Each householder was required to complete a census schedule giving the address of the household, the names, ages, sex, occupations and places of birth of each individual residing in his or her accommodation. From 1851, householders were asked to give more precise details of the places of birth of each resident, to state their relationships to him or her, marital status and the nature of any disabilities from which they may have suffered.
The enumerator then collected the census schedules and these were copied into census enumerators' books. The way these are grouped may mean that a road is split over several folios with other streets in between. In this case the street indexes should list a series of folio references.
Although the original census schedules were destroyed many years ago, the books were kept and eventually moved to the PRO archive. The books were then filmed in 1970 to prevent the increasing usage from destroying these fragile records.
You may find the odd torn or mutilated page but in general the records have survived in remarkable condition considering the heavy usage they have had.
Prince Albert's vision to create an area in London dedicated to the Arts & Sciences' has finally come to fruition. The Royal Albert Hall of Arts and Sciences official opening ceremony took place on 29th March 1871.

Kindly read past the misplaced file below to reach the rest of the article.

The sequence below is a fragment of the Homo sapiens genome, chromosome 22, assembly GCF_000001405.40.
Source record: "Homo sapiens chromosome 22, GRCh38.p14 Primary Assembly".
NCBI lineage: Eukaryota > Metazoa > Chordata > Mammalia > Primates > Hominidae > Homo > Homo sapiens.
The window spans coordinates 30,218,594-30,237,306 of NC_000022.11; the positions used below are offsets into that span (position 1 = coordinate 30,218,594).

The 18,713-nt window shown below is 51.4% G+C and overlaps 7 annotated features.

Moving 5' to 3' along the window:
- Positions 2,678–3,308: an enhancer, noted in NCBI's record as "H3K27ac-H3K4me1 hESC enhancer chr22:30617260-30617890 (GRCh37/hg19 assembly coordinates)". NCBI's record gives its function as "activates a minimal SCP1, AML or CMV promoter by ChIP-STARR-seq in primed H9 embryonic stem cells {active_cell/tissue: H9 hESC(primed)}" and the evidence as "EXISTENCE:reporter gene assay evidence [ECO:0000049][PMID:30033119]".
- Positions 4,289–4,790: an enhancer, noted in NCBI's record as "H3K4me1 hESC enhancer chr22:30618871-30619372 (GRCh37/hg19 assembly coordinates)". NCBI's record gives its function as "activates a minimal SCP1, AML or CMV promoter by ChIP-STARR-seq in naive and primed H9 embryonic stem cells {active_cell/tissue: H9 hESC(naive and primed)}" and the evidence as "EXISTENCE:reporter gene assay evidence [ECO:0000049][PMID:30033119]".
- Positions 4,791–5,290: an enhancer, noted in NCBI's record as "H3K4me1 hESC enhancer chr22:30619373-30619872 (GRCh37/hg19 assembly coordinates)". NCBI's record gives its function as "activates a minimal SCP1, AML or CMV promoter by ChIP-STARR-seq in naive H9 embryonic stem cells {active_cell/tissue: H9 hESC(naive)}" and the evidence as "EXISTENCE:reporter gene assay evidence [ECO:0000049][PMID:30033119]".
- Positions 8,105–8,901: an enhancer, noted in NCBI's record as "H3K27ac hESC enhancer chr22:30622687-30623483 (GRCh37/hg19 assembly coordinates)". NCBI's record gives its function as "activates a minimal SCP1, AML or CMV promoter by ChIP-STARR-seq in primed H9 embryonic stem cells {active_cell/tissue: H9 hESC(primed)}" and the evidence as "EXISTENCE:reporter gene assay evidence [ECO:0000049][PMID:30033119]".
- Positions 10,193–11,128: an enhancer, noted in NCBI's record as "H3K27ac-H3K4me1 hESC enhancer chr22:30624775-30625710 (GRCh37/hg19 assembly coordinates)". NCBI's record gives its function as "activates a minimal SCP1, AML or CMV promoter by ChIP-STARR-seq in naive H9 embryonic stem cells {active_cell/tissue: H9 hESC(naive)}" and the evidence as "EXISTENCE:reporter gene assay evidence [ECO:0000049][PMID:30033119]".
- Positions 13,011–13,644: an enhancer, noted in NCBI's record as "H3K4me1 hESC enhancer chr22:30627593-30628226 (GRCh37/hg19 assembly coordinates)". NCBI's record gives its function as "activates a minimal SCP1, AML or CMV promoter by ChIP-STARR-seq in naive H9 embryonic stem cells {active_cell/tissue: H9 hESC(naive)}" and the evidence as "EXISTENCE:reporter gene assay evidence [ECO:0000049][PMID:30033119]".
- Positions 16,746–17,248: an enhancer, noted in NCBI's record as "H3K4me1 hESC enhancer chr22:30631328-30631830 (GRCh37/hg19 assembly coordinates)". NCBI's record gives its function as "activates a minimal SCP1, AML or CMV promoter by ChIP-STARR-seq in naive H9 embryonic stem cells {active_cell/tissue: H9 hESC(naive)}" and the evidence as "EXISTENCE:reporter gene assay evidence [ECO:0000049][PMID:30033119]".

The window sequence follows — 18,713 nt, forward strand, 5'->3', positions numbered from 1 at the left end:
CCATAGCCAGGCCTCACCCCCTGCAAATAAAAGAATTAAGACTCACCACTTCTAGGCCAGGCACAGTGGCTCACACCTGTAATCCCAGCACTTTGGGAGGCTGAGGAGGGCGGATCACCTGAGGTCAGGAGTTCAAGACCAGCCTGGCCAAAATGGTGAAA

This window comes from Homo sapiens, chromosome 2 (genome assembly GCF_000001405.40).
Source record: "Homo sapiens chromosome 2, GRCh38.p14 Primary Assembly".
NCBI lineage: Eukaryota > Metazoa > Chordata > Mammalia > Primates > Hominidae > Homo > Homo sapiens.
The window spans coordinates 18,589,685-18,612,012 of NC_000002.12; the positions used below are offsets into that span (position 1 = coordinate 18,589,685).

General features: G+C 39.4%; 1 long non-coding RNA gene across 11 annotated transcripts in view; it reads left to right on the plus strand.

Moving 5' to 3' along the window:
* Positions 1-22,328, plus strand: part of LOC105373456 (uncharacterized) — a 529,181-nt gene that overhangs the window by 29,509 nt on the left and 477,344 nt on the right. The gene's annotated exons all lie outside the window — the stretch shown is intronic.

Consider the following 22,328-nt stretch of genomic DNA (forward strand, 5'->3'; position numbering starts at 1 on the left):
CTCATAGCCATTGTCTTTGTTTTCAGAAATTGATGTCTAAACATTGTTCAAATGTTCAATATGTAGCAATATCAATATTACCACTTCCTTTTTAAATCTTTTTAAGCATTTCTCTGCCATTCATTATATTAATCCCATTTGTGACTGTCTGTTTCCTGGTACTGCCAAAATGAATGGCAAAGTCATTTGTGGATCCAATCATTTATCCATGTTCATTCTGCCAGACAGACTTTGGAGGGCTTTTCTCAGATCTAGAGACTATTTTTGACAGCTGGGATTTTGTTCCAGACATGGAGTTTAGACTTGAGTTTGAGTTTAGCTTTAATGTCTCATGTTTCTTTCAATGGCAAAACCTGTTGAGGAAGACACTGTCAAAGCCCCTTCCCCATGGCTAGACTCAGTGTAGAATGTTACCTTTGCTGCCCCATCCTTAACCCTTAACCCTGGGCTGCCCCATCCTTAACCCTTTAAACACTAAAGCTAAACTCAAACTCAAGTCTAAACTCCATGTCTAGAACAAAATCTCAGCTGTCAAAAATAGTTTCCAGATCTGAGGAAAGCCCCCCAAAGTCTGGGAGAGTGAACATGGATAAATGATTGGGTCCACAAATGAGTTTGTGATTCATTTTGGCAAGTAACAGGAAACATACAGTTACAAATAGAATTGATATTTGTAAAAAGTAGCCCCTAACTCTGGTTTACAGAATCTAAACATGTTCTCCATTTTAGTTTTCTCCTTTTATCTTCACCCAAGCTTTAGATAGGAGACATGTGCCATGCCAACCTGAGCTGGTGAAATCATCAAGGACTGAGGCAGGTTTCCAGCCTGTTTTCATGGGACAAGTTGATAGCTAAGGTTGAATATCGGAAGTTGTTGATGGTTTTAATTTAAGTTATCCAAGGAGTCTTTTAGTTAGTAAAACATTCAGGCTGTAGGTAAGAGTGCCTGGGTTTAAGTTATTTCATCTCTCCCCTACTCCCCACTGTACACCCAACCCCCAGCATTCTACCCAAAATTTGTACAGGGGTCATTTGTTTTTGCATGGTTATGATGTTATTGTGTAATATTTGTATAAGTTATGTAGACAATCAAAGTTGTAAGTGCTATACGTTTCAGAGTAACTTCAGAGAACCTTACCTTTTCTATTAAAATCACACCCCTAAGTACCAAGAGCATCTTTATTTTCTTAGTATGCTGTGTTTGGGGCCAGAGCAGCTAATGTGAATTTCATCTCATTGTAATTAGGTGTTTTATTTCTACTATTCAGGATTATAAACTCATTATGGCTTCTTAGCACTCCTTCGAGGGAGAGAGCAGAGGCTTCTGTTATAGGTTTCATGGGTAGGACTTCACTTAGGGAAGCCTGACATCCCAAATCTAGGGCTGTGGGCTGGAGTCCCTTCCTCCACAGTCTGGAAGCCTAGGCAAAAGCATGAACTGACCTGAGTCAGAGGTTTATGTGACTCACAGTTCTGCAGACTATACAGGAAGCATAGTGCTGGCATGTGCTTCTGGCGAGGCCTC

After a welcoming speech by the Prince of Wales, Queen Victoria was too emotional to speak, so the Prince had to announce that "The Queen declares this Hall is now open".
Since 1870 Voluntary Schools have declined in number (except Roman Catholic Schools) because Board Schools provide better buildings and higher pay for teachers.
The Education Act of 1870, also known as the "Forster Act", has given rise to a national system of state education and also assured the existence of a dual system - voluntary denominational schools and non-denominational state schools. The act has established elementary schools nationwide to supplement those already run by the churches, private individuals and guilds. School Boards have been elected to raise sufficient funds to maintain the schools in areas of the country where there was inadequate provision.
The bustle, a steel contraption that makes the skirt stand out behind, has become the cornerstone on which women's dress depends.
The full-length bustles are cumbersome to sit in as well as carry and control while walking.
Decoration, swathing the lower reaches of a woman's body in numerous ruffles and pleats, emphasizes the movements of that body part to heroic proportions. Light materials and light colours (using the new and vibrant aniline dyes) are in.
'Through the Looking Glass', the sequel to the popular 'Alice's Adventures in Wonderland', has been published. The author, Lewis Carroll, has used much different imagery than in the previous novel. It is almost a mirror image of the first book, drawing on opposites rather than similarities.